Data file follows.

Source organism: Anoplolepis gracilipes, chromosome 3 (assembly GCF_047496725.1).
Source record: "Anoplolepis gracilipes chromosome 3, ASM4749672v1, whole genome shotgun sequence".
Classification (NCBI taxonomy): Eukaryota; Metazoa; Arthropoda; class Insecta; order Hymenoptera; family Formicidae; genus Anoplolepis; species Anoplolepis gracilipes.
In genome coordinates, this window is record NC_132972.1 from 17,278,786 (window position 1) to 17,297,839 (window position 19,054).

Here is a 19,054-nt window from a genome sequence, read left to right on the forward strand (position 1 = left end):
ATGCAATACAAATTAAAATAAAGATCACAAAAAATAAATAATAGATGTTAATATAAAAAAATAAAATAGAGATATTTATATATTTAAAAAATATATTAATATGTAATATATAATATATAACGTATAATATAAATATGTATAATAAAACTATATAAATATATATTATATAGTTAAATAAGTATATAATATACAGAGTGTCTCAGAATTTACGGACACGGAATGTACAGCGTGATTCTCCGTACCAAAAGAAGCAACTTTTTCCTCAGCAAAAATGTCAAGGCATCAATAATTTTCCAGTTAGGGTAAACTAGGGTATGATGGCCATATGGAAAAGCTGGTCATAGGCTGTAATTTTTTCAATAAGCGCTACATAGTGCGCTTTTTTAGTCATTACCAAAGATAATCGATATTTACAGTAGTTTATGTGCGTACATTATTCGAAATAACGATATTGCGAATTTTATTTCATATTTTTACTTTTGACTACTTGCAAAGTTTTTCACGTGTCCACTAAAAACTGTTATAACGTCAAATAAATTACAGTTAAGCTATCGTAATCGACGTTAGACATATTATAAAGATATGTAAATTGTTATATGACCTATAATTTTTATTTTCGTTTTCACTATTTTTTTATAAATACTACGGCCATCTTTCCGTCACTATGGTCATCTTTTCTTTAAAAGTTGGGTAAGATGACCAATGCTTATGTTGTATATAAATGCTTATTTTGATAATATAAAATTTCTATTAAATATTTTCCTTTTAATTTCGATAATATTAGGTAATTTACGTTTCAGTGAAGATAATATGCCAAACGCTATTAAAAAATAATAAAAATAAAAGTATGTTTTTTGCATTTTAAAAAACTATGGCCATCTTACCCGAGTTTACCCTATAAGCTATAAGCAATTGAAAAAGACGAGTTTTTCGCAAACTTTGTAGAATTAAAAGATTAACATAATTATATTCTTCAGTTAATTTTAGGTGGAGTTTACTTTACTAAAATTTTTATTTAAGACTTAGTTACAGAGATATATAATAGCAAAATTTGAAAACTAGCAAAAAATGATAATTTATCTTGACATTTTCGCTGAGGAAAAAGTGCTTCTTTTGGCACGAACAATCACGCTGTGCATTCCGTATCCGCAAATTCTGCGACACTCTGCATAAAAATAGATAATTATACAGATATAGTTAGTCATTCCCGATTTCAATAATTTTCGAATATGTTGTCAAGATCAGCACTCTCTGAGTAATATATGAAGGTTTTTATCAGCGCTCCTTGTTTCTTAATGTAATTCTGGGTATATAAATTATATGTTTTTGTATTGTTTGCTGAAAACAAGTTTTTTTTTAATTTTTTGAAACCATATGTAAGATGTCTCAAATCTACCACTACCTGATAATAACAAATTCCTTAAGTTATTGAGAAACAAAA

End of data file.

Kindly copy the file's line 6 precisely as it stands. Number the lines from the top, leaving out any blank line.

ATGCAATACAAATTAAAATAAAGATCACAAAAAATAAATAATAGATGTTAATATAAAAAAATAAAATAGAGATATTTATATATTTAAAAAATATATTAATATGTAATATATAATATATAACGTATAATATAAATATGTATAATAAAACTATATAAATATATATTATATAGTTAAATAAGTATATAATATACAGAGTGTCTCAGAATTTACGGACACGGAATGTACAGCGTGATTCTCCGTACCAAAAGAAGCAACTTTTTCCTCAGCAAAAATGTCAAGGCATCAATAATTTTCCAGTTAGGGTAAACTAGGGTATGATGGCCATATGGAAAAGCTGGTCATAGGCTGTAATTTTTTCAATAAGCGCTACATAGTGCGCTTTTTTAGTCATTACCAAAGATAATCGATATTTACAGTAGTTTATGTGCGTACATTATTCGAAATAACGATATTGCGAATTTTATTTCATATTTTTACTTTTGACTACTTGCAAAGTTTTTCACGTGTCCACTAAAAACTGTTATAACGTCAAATAAATTACAGTTAAGCTATCGTAATCGACGTTAGACATATTATAAAGATATGTAAATTGTTATATGACCTATAATTTTTATTTTCGTTTTCACTATTTTTTTATAAATACTACGGCCATCTTTCCGTCACTATGGTCATCTTTTCTTTAAAAGTTGGGTAAGATGACCAATGCTTATGTTGTATATAAATGCTTATTTTGATAATATAAAATTTCTATTAAATATTTTCCTTTTAATTTCGATAATATTAGGTAATTTACGTTTCAGTGAAGATAATATGCCAAACGCTATTAAAAAATAATAAAAATAAAAGTATGTTTTTTGCATTTTAAAAAACTATGGCCATCTTACCCGAGTTTACCCTATAAGCTATAAGCAATTGAAAAAGACGAGTTTTTCGCAAACTTTGTAGAATTAAAAGATTAACATAATTATATTCTTCAGTTAATTTTAGGTGGAGTTTACTTTACTAAAATTTTTATTTAAGACTTAGTTACAGAGATATATAATAGCAAAATTTGAAAACTAGCAAAAAATGATAATTTATCTTGACATTTTCGCTGAGGAAAAAGTGCTTCTTTTGGCACGAACAATCACGCTGTGCATTCCGTATCCGCAAATTCTGCGACACTCTGCATAAAAATAGATAATTATACAGATATAGTTAGTCATTCCCGATTTCAATAATTTTCGAATATGTTGTCAAGATCAGCACTCTCTGAGTAATATATGAAGGTTTTTATCAGCGCTCCTTGTTTCTTAATGTAATTCTGGGTATATAAATTATATGTTTTTGTATTGTTTGCTGAAAACAAGTTTTTTTTTAATTTTTTGAAACCATATGTAAGATGTCTCAAATCTACCACTACCTGATAATAACAAATTCCTTAAGTTATTGAGAAACAAAA